This is the latest version now in development by Northrop Grumman. Guidance will be GPS/IMU with speed further increased to Mach 0.92 at sea level. The target will also be capable of 8G turns. The BQM-74F can have 6 missions with up to 70 waypoints pre-programmed and the mission can be selected either before or after launch. Northrop say this makes the BQM-74F "the foremost cruise missile replicator available".

The Chukar goes to war

In the 1991 Gulf War Chukar IIIs were used as decoy drones in the second wave of attacks. 37 were launched and began to orbit Baghdad. As the Iraqi radar stations illuminated the Chukars this allowed anti-radiar missiles to strike the radar stations. The decoys were operated by a special team of specialists set up purely for this operation, the team was disbanded after the war. The Chukars were fitted with radar reflectors to mimic the signature of strike fighters. The decoys helped reduce allied aircraft losses from the high number feared to the low number that was suffered in the end.

Thursday, June 12, 2008

History & development of Chinese UAVs

At the November 2006 air show in Zhuhai the Shenyang Aircraft Design and Research Institute unveiled an interesting UCAV concept called Anjian or Dark Sword. The impressive looking model raised eyebrows when it was declared to be for the air-to-air role. A2A is considered to be decades away for UCAVs so it is likely the model is just to show off current thinking in Chinese design and aerodynamics. Given the secrecy that usually surrounds new aviation projects it is unlikely that the real next generation UCAVs are too much like Anjian but it certainly shows that they have come some way like the rest of their aerospace industry.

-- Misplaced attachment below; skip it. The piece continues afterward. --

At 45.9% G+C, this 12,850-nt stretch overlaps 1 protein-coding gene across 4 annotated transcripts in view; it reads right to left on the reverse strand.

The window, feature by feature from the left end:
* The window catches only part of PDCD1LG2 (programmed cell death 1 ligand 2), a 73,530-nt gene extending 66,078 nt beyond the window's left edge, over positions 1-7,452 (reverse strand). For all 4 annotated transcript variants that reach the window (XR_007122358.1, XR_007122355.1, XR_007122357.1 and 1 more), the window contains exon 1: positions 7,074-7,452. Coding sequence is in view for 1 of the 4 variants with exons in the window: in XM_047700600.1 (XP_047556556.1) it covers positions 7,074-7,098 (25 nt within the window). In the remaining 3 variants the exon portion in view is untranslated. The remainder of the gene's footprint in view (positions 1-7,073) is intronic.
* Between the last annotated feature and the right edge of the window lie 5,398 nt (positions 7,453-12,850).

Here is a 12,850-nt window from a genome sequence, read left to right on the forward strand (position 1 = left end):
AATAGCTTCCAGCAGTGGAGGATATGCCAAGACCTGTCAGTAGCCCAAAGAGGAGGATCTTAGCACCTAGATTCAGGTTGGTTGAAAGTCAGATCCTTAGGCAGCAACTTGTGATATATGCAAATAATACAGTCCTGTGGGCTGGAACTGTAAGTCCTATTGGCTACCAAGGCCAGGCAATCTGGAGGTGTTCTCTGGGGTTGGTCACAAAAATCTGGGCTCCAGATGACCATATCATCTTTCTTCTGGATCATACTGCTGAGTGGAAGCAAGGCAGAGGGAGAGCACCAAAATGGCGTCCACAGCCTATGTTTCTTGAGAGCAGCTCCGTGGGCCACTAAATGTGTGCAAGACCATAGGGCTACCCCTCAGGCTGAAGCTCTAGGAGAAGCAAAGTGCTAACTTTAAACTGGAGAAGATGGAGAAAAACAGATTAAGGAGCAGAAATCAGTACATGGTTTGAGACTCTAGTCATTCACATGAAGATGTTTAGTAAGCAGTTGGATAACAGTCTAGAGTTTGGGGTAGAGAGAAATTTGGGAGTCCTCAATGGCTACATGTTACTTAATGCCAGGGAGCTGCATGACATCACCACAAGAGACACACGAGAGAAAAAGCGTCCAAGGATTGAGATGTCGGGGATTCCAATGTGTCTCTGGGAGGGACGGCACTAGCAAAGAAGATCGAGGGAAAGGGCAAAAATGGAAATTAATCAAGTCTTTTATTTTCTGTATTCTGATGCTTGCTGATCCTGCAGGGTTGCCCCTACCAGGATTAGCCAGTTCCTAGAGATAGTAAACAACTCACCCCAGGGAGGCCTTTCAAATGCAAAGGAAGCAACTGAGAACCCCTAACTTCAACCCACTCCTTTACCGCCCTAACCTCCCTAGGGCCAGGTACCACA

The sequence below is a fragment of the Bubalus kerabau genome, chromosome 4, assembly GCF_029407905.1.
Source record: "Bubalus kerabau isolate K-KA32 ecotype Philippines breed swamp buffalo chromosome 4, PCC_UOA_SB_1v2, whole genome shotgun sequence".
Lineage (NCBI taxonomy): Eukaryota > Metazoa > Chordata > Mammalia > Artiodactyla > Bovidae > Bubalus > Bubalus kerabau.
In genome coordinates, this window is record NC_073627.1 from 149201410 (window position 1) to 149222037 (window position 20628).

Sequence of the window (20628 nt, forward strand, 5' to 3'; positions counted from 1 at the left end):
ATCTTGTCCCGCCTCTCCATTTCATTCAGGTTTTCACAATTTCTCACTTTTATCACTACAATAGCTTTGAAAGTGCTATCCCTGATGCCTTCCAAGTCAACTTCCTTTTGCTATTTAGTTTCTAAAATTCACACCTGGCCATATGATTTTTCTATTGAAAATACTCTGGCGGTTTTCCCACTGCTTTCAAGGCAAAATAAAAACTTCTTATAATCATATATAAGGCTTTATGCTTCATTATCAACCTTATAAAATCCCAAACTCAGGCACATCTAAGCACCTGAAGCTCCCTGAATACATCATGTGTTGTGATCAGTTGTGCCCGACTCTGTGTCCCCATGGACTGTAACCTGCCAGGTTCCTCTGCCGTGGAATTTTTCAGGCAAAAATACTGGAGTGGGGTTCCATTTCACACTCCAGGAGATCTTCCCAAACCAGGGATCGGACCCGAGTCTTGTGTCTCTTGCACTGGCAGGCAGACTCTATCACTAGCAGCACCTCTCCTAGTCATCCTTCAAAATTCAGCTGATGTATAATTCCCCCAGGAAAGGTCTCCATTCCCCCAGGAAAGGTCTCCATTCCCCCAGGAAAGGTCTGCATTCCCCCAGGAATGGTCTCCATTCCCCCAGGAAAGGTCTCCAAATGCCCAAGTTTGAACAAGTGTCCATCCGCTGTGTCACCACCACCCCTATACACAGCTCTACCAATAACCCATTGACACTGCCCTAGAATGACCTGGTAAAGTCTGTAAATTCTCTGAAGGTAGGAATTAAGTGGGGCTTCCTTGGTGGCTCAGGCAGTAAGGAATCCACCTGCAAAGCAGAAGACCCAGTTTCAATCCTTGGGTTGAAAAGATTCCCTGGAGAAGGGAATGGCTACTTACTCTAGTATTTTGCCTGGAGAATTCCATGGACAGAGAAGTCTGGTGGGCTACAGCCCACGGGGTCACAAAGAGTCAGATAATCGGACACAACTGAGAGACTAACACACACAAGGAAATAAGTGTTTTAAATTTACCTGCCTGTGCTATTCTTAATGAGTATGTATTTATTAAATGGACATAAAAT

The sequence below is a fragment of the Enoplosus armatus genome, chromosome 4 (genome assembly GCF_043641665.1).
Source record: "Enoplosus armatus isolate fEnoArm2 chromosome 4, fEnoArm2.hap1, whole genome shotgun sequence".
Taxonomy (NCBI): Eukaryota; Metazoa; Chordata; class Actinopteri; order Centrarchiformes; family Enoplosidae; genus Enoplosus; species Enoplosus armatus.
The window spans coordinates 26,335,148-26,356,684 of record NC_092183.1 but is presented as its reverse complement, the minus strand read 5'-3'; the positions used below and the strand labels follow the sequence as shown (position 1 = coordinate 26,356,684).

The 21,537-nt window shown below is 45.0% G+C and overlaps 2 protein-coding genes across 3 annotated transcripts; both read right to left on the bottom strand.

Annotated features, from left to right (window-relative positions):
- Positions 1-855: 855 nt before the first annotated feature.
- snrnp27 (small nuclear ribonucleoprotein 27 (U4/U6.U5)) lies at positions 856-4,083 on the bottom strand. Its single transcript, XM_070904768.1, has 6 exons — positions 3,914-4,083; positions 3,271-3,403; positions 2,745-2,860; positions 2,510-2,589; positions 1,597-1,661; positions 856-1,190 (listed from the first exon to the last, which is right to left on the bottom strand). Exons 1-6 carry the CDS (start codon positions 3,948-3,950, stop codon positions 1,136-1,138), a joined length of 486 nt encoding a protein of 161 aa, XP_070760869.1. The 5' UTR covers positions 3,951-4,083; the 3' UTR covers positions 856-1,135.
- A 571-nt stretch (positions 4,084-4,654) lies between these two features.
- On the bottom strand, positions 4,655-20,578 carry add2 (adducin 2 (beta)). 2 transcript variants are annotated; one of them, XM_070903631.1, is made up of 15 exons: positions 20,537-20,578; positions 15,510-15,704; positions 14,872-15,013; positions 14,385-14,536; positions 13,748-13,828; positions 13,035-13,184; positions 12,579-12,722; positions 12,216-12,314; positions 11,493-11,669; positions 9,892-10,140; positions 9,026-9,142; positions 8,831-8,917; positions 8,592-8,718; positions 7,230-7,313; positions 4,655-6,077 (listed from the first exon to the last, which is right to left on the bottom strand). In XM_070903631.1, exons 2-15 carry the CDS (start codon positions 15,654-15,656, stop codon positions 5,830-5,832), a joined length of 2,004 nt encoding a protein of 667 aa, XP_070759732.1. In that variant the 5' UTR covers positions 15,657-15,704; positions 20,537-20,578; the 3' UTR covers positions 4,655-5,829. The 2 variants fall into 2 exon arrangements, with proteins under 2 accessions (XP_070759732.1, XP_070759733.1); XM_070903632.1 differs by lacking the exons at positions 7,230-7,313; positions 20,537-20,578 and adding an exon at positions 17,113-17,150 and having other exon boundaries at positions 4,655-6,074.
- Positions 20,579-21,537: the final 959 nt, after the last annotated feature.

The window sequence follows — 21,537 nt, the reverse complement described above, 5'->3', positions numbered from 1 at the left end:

Dark Sword

China is putting a lot of effort into indigenous UAV development with UAVs being seen as key to the development of tactical C4I and airborne ISR. One problem the army is having is integrating data from UAVs into their operations, it is only recently that Chinese UAVs have been able to relay information back in real-time.

Air force reconnaissance

The first operational reconnaissance UAV with the Chinese air force was the WZ-5 which was based on the Ryan Firebee and entered service in 1981. It is thought the WZ-5 was reverse engineered from captured Firebees downed during missions over Vietnam and China in the 1960s but using Chinese designed surveillance and support equipment. The WZ-5 has been used operationally but has a number of drawbacks such as the lack of real-time datalinking and control. It can only fly a pre-programmed flight profile and has to be retrieved in order to get the imagery taken. Recent WZ-5s are said to be able to carry TV and infrared cameras but still lack real-time datalinks.